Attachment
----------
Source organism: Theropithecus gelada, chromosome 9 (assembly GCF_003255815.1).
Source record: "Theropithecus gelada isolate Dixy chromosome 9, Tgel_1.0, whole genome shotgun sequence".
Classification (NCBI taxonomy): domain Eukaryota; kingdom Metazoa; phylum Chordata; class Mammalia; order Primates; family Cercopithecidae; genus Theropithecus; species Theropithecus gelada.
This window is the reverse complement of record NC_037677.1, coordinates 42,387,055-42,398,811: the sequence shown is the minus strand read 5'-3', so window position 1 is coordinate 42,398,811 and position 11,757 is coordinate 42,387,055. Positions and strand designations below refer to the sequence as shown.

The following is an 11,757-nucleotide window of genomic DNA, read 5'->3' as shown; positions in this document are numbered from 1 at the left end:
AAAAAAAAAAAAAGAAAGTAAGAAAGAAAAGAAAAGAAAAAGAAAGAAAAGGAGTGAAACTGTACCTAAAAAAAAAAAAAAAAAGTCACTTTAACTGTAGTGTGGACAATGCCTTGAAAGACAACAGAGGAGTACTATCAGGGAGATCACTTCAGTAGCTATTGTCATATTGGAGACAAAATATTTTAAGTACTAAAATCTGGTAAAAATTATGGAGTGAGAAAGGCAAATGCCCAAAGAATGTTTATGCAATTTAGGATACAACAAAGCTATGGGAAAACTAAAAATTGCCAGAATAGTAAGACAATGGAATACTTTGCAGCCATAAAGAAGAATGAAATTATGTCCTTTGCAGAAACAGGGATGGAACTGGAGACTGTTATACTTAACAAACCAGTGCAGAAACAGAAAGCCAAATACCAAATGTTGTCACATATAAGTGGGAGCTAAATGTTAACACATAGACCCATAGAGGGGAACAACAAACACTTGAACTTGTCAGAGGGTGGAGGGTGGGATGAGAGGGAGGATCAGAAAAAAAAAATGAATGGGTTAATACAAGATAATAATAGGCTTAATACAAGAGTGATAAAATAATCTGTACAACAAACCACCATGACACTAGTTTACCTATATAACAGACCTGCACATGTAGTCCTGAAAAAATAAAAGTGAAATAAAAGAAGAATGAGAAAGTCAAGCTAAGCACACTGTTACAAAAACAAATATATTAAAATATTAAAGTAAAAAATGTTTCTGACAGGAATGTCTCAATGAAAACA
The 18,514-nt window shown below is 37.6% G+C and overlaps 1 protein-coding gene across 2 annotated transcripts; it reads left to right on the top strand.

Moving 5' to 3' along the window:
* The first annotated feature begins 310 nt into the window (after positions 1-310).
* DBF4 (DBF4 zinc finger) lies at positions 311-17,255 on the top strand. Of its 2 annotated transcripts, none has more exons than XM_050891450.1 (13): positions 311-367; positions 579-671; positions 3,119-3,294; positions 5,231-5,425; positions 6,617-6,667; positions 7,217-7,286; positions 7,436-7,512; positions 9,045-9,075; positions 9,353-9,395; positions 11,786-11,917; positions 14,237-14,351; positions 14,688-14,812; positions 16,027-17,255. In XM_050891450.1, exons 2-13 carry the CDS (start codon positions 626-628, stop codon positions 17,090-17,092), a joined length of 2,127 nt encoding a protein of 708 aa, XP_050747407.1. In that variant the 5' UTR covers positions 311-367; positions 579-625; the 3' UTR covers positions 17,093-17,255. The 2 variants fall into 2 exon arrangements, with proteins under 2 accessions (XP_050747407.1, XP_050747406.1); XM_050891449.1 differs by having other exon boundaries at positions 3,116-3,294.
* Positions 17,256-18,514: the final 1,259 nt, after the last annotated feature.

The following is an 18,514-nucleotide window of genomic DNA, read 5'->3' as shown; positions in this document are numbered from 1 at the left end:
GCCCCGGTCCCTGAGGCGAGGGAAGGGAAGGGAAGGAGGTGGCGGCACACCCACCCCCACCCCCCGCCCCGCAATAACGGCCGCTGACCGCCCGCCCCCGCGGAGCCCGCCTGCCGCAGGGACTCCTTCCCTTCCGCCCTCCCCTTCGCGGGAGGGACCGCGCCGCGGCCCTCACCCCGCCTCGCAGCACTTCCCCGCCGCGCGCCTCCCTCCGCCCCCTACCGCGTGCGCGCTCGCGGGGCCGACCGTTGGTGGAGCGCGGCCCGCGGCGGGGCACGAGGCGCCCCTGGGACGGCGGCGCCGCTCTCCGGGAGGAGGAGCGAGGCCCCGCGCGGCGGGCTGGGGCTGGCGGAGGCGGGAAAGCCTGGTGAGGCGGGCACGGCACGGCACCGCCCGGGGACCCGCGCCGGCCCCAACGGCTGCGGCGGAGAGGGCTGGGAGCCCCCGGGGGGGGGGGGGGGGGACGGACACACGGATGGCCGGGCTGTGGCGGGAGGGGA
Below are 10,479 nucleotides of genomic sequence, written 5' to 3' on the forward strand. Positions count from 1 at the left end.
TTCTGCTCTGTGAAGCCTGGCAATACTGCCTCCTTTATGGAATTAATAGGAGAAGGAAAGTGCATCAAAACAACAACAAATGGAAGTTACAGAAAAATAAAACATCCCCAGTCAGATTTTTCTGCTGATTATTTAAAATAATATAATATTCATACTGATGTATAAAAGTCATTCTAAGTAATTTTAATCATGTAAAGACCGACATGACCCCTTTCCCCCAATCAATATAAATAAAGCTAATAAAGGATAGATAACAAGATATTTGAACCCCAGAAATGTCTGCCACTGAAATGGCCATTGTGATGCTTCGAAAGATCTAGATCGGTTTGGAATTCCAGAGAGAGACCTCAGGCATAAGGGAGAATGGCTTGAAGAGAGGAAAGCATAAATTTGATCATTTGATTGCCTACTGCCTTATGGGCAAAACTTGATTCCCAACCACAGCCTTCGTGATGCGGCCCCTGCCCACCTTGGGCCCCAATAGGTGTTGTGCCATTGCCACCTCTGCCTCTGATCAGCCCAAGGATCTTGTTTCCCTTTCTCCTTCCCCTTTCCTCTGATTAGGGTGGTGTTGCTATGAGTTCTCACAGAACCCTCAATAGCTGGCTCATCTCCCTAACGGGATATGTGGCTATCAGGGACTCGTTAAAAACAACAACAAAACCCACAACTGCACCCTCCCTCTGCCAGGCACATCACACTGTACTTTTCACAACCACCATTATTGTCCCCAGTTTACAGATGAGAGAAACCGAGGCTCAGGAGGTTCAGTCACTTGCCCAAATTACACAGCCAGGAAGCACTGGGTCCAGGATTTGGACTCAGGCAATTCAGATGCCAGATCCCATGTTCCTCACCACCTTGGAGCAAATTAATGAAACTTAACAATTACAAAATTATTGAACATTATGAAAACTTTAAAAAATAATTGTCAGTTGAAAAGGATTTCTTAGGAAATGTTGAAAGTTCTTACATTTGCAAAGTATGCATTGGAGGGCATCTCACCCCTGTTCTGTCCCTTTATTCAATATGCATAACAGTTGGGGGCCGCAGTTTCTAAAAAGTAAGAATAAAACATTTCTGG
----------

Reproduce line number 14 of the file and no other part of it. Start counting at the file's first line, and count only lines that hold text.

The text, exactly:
Below are 10,479 nucleotides of genomic sequence, written 5' to 3' on the forward strand. Positions count from 1 at the left end.